There are some aspects of America’srepresentative democracy that explains why it cannot be considered a fulldemocracy in its real sense. Being a nation created by the union of differentstates each with special cultural values and political interests, one of themain challenges the founding fathers were faced with after independence was onthe issue of political representation at the federal level. The foundingfathers figured out that a simple popular in the election of the country’s presidentwas not going to be the best option in ensuring that all the states making upthe union had a say in determining the country’s president. An electoral systemnamed Electoral College was created by the founding fathers to ensure all thestates within the union had a say in determining the country’s federalpresident and vice president. Electoral College was made up of representativesdirectly elected by Americans from the different states within the union. Eachstate was allocated to contribute a certain number representatives or electorsdepending on various factors within each of the states including the size ofthe population and geographical surface area. The different states were howevergiven a jurisprudence to determine the geographical boundaries of variousadministrative units from where the eligible American citizens within the statedirectly elected the electors who would then go on to vote in the electoralcollege for the president of the United States.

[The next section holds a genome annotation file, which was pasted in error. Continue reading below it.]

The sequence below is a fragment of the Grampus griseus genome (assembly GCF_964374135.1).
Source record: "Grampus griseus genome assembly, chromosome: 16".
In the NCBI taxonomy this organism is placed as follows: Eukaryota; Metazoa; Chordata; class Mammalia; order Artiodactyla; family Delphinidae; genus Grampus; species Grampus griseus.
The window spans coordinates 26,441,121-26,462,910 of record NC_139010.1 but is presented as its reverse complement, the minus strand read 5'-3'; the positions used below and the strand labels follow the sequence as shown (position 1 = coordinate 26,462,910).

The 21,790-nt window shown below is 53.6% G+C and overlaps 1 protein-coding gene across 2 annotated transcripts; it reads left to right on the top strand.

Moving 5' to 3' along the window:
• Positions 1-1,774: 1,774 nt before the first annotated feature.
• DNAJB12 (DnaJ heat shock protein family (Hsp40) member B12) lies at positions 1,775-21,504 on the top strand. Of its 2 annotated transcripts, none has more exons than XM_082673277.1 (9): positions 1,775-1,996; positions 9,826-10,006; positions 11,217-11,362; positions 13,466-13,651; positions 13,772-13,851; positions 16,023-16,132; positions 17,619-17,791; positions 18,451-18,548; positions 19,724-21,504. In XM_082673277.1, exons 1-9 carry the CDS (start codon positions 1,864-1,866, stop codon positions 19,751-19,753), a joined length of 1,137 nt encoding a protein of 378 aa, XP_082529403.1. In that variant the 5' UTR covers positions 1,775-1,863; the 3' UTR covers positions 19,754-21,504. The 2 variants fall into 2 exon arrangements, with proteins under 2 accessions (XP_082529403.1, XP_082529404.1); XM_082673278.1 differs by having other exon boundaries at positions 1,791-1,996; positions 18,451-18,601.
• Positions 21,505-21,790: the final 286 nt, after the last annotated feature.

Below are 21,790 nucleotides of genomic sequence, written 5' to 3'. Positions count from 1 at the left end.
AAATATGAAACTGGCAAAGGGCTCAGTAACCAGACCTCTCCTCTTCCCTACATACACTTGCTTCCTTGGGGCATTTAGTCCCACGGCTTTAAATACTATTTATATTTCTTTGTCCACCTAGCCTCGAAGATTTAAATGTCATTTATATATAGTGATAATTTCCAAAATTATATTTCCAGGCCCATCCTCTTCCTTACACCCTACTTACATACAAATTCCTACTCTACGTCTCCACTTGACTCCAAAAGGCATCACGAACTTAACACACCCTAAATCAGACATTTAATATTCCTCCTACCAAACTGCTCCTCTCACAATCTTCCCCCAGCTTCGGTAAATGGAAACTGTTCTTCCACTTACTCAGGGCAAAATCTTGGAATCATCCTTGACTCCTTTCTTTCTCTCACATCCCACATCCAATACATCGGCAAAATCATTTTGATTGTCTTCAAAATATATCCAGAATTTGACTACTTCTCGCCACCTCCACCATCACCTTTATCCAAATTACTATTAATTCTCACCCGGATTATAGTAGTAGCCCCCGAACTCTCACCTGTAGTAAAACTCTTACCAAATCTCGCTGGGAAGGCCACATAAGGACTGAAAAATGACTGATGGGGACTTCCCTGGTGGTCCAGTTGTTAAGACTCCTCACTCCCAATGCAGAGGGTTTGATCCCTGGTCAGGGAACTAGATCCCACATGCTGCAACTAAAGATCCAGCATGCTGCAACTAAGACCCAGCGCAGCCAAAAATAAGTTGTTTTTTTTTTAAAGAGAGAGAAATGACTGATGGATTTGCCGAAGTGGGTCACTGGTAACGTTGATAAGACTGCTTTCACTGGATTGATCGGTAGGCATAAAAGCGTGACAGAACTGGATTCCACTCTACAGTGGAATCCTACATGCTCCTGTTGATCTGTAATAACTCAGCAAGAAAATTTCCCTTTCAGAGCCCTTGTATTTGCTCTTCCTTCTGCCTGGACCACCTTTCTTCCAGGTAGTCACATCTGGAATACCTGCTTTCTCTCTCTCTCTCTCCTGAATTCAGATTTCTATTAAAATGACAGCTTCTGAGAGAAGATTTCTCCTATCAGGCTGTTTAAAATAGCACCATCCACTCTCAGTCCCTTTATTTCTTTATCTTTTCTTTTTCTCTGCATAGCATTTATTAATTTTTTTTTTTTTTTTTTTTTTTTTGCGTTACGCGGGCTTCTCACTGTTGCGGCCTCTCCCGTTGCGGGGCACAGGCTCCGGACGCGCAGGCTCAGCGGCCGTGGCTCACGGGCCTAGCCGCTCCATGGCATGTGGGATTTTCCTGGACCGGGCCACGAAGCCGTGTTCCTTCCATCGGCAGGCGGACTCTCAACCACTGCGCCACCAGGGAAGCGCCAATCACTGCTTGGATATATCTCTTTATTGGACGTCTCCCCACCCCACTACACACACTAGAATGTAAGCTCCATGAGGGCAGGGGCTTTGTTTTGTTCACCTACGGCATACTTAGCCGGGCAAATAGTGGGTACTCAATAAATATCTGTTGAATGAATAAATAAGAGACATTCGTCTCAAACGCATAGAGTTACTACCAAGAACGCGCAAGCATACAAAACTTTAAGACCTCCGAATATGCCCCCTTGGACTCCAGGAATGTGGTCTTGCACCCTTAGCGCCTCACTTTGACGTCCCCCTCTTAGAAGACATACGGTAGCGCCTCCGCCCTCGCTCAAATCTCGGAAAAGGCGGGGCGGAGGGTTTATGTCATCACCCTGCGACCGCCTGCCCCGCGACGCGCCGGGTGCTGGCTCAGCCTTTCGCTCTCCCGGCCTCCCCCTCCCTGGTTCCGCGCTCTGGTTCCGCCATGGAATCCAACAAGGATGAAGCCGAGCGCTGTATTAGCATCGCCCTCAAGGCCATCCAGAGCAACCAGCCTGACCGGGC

Gerrymandering,the process by which states draw and redraw their local electoral districts isanother reason the United States cannot be seen as a real democracy. Thispractice which has been around for the past two hundred years is one of themost important factors impeding democracy in America today because it enablesalteration of boundaries for partisan gains. Both of America’s two majorpolitical parties have taken advantage of this provision to manipulate electionof elected representatives in their favor in their stronghold states and effectivelyeliminating the chances of competitive elections at the state level andsubsequently federal level. As a result, elections in many states are always aforegone conclusion because Gerrymandering has turned states into either apredominantly blue or red states.